The biblical call to confront ableism
The St. Francis Borgia Deaf Center of Chicago offers Masses in total communication, meaning they are fully spoken and signed. Deaf lectors, cantors and eucharistic ministers support liturgies and fully participate in the worshiping community. The center enables deaf, hard-of-hearing and hearing members of the community to experience Mass together, creating a welcoming and interactive faith community. A member of the community shared his experience as a Catholic, saying that the church is the church of the hearing, but at St. Francis Borgia, he has found inclusion and belonging. St. Francis Borgia and similar parishes that offer total communication Masses serve an important role by making the church more open and available for all people.
“When you hold a banquet, invite the poor, the crippled, the lame, the blind” (Lk 14:13).
How can the church better respond to the diverse needs of the community of faith?
What can you do to better understand, appreciate and include people with diverse needs?
What can we do to create a sense of belonging for all people in the church and world?
In the Gospel for the Twenty-second Sunday in Ordinary Time, Jesus reflects on the kingdom of God. While the kingdom is not explicitly named in the parable, it is compared to a great dinner. Jesus describes people being invited to a banquet, and he says to the Pharisees with whom he meets that when they host an event, they should not invite friends, family and rich neighbors. Instead, people who lack financial means, people with physical differences and difficulty walking and people with sight impairment should be invited. These groups, those called “poor, crippled, lame and blind,” symbolically represent all who are unable to repay an invitation to the party. The friends and wealthy people represent those with means and access to resources.
Jesus envisions the kingdom of God as a place for all people. The symbolic dinner in the Gospel represents an open invitation where all are invited. Jesus’ vision of the kingdom of God is instructive and should inspire us to avoid ableism which privileges people who are considered able-bodied. Rather, in order to build the kingdom on earth, we should work to create a church and world that is open and accessible to all, recognizing overt and covert ways that people with differences and disabilities have been excluded from full participation in the community of faith. The Gospel calls on us to recognize and appreciate the diversity that exists in our church and world and create space for all people to flourish. In addition, the Gospel allows us to think about ourselves more thoughtfully, remembering that even those who are considered able-bodied also rely on help and support to thrive.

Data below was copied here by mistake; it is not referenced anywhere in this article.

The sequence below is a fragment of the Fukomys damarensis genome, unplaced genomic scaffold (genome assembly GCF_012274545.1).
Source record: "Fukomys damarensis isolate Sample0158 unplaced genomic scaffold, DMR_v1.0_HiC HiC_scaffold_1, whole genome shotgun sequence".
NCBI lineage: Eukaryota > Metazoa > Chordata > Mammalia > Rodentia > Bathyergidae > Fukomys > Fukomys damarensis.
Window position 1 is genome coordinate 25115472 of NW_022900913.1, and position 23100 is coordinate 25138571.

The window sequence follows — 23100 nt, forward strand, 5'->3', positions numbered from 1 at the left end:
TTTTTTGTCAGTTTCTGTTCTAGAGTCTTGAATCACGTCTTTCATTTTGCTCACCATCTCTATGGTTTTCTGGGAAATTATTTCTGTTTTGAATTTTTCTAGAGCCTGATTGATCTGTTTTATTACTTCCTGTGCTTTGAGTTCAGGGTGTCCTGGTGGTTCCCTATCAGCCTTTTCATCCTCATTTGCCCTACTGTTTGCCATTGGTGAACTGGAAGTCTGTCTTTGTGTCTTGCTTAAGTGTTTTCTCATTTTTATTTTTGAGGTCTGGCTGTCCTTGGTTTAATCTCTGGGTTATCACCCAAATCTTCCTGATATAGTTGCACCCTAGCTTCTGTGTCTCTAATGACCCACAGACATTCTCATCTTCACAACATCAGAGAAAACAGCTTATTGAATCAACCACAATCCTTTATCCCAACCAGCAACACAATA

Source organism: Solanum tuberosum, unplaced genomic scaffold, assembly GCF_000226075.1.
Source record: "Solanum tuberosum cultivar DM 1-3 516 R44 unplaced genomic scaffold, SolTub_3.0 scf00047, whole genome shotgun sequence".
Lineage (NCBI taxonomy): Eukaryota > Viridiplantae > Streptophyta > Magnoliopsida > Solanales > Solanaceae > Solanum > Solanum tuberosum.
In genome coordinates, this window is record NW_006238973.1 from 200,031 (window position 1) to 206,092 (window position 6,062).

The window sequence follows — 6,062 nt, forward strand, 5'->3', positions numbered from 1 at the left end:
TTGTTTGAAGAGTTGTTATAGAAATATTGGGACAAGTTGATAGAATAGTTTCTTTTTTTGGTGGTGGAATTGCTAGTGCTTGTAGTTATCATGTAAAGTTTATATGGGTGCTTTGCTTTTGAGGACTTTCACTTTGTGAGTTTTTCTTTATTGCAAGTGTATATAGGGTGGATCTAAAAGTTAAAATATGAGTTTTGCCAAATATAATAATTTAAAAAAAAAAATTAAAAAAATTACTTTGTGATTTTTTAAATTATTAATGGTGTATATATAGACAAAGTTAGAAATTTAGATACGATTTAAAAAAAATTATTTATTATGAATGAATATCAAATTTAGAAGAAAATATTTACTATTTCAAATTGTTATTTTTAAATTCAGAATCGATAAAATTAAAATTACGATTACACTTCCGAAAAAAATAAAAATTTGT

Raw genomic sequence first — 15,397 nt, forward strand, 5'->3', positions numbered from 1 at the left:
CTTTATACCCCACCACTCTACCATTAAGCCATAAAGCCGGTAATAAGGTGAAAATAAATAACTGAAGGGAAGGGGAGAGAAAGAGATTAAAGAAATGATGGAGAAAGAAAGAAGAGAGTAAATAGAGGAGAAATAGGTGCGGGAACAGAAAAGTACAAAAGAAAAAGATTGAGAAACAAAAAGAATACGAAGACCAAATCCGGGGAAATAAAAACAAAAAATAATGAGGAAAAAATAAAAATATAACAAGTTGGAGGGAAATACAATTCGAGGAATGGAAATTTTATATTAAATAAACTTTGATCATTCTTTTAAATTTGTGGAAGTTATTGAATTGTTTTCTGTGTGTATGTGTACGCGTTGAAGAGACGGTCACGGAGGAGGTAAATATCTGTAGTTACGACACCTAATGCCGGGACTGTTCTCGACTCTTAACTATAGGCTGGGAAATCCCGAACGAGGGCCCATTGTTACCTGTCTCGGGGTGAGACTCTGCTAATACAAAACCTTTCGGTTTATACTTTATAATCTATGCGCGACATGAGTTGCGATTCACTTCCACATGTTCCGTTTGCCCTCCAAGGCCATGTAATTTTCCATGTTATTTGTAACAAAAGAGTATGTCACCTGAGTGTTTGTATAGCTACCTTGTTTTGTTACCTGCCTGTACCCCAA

The Lectionary shortens Luke 14:1-14 by focusing solely on the banquet. Just before Jesus shares his parable, he has an encounter with a man with a medical condition that causes fluid retention. Jesus heals the man on the sabbath, which is sometimes critiqued in the Gospels, although not on this occasion. By healing the man with dropsy (edema), Jesus recognizes the man’s suffering and addresses it by offering loving assistance and relief. Reflecting on the parable alongside a healing story, we find two concurrent approaches to responding to people’s diverse needs: creating spaces that are accessible and give opportunities for all people, yet also recognizing people in need and being ready to offer help and support.
Also within today’s Gospel, Jesus reiterates a theme that we have encountered over the past few Sundays: “For every one who exalts himself will be humbled, but the one who humbles himself will be exalted.” Jesus once again reveals his interest in building a community of disciples who can live out the Gospel message of love. Jesus is mindful of not letting their selection be interpreted as elevating the disciples above others in the community. Jesus’ call to humility is important for all of us today, especially those in positions of authority and power.